Are you at risk of a data breach?
Why you should be concerned
We all have password-protected accounts but is your password strength enough? Consider how often you access banking, email, social media, and work accounts. If someone gains access to one of these accounts, they could do a lot of damage. With access to an account, hackers may gain access to other accounts by guessing the password or using an email address to reset the password. This can lead to fraudulent purchases, identity theft, and losing an account (or several). While support centers may help regain access to compromised accounts, typically, some loss is incurred. Whether it is messages sent on your behalf or stolen funds, the hassle of rebuilding your accounts is often frustrating.
Warning signs and what to do
Here are some signs you may have been hacked:
- Changes on your social media, such as following new accounts, posts, or direct messages you didn’t send. Messages or emails sent to your contacts are a common way for hackers to try to get information from your friends, family or colleagues.
- Changes in your email inbox, such as messages you haven’t opened are marked as “read.”
- Purchases or financial transfers on your bank or credit card account that you didn’t make.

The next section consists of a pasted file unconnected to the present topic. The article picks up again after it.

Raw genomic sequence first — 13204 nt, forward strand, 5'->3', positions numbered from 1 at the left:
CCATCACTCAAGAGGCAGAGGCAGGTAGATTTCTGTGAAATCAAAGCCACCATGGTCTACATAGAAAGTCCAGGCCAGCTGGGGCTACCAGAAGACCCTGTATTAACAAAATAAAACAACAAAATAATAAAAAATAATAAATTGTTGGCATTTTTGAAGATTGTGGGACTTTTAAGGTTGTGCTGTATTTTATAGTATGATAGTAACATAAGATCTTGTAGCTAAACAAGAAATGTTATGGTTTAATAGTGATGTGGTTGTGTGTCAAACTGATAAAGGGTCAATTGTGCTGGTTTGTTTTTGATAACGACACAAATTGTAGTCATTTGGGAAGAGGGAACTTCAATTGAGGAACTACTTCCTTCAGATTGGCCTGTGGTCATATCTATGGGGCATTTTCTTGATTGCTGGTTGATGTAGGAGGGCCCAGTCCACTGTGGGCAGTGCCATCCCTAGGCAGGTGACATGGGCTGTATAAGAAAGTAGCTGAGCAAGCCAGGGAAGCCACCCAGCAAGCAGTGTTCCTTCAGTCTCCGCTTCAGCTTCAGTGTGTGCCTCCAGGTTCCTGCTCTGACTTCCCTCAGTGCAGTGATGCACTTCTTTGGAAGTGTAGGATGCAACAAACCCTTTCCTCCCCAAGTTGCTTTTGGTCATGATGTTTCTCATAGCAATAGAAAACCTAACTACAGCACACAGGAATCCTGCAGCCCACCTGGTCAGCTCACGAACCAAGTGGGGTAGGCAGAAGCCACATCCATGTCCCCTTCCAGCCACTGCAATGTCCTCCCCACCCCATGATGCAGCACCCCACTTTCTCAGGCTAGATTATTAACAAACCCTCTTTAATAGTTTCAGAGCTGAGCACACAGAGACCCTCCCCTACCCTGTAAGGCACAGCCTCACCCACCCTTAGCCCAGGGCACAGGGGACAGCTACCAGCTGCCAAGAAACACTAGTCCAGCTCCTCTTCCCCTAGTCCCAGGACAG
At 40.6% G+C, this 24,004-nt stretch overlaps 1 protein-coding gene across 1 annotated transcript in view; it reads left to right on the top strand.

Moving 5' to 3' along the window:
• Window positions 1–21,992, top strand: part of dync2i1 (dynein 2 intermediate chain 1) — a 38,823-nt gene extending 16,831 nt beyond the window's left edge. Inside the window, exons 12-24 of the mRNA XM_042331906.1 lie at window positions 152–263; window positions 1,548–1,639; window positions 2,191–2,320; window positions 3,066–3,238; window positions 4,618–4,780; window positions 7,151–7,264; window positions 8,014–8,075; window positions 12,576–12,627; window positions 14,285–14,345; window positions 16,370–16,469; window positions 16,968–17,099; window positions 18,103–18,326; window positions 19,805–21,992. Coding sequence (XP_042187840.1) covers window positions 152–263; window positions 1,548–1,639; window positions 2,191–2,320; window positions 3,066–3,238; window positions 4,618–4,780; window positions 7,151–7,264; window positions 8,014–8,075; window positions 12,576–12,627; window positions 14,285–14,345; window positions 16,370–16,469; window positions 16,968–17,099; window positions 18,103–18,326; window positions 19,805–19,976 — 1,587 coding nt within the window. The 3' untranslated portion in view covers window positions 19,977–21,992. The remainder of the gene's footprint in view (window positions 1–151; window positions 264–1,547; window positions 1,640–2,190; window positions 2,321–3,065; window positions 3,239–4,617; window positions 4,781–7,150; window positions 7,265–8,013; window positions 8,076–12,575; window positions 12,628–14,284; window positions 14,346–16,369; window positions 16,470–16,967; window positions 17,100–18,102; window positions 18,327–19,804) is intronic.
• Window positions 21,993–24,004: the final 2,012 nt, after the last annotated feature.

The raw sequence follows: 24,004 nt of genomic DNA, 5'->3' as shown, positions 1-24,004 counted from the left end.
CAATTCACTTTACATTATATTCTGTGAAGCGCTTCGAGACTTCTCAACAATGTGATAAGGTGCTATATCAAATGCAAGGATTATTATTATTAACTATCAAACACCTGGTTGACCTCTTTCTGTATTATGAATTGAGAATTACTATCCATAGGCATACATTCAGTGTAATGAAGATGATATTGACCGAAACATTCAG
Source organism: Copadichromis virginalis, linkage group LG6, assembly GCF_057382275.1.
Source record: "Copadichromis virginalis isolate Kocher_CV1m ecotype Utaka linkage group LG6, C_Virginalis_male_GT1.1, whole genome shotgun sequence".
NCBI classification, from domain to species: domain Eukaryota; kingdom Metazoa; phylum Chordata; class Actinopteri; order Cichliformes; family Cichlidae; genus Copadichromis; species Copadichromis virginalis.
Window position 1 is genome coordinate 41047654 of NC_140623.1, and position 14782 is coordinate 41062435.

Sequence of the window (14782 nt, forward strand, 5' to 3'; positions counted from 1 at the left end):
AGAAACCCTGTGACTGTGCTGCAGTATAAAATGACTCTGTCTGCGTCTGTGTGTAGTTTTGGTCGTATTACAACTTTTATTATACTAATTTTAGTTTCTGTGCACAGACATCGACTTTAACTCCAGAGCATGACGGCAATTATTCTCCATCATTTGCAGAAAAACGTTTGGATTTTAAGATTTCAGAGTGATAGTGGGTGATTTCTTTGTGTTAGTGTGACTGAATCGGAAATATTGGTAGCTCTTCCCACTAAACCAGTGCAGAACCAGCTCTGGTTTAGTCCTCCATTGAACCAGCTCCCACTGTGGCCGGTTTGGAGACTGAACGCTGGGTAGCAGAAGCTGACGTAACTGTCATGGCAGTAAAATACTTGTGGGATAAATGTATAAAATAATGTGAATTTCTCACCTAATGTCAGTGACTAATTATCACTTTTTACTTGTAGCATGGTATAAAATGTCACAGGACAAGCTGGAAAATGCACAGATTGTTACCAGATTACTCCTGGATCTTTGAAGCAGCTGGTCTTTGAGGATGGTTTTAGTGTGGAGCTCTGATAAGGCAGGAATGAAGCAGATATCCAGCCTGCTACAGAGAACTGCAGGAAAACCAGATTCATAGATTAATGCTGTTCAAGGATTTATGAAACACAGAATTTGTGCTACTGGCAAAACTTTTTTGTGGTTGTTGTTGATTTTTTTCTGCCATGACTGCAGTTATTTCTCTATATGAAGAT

- Notifications saying your password has been changed and you did not change it.
If you catch unusual activity like this early, you may be able to secure your account and avoid further trouble. However, it’s still a good idea to let your contacts know what’s happening, especially if any account related to your job is hacked. In that case, you should inform your technical support center as soon as possible.
Here are some other ways to protect your data:
- Avoid reusing usernames and passwords across different accounts. When a company alerts you that your account may have been breached, change your password as soon as possible.
- Pay close attention to data breach alerts or notifications urging you to log in immediately. Do these messages look or sound like other emails from the same company? If something seems slightly off, do not click any links as these messages may be phishing attempts.¹ In any case, mark all emails from a suspicious address as spam.
- If you lose access to an online shopping or social media account, change the password for other accounts associated with that account, such as a recovery email.
- Avoid using easily guessed passwords such as “123456,” “football,” “qwerty,” “summer,” or personal details like your name, birthday, or address.
- For sensitive accounts such as bank accounts, insurance accounts, email addresses and mobile payment services, use a lengthy password.
This blog is up to date as of September 2022 and has not been updated for changes in the law, administration or current events.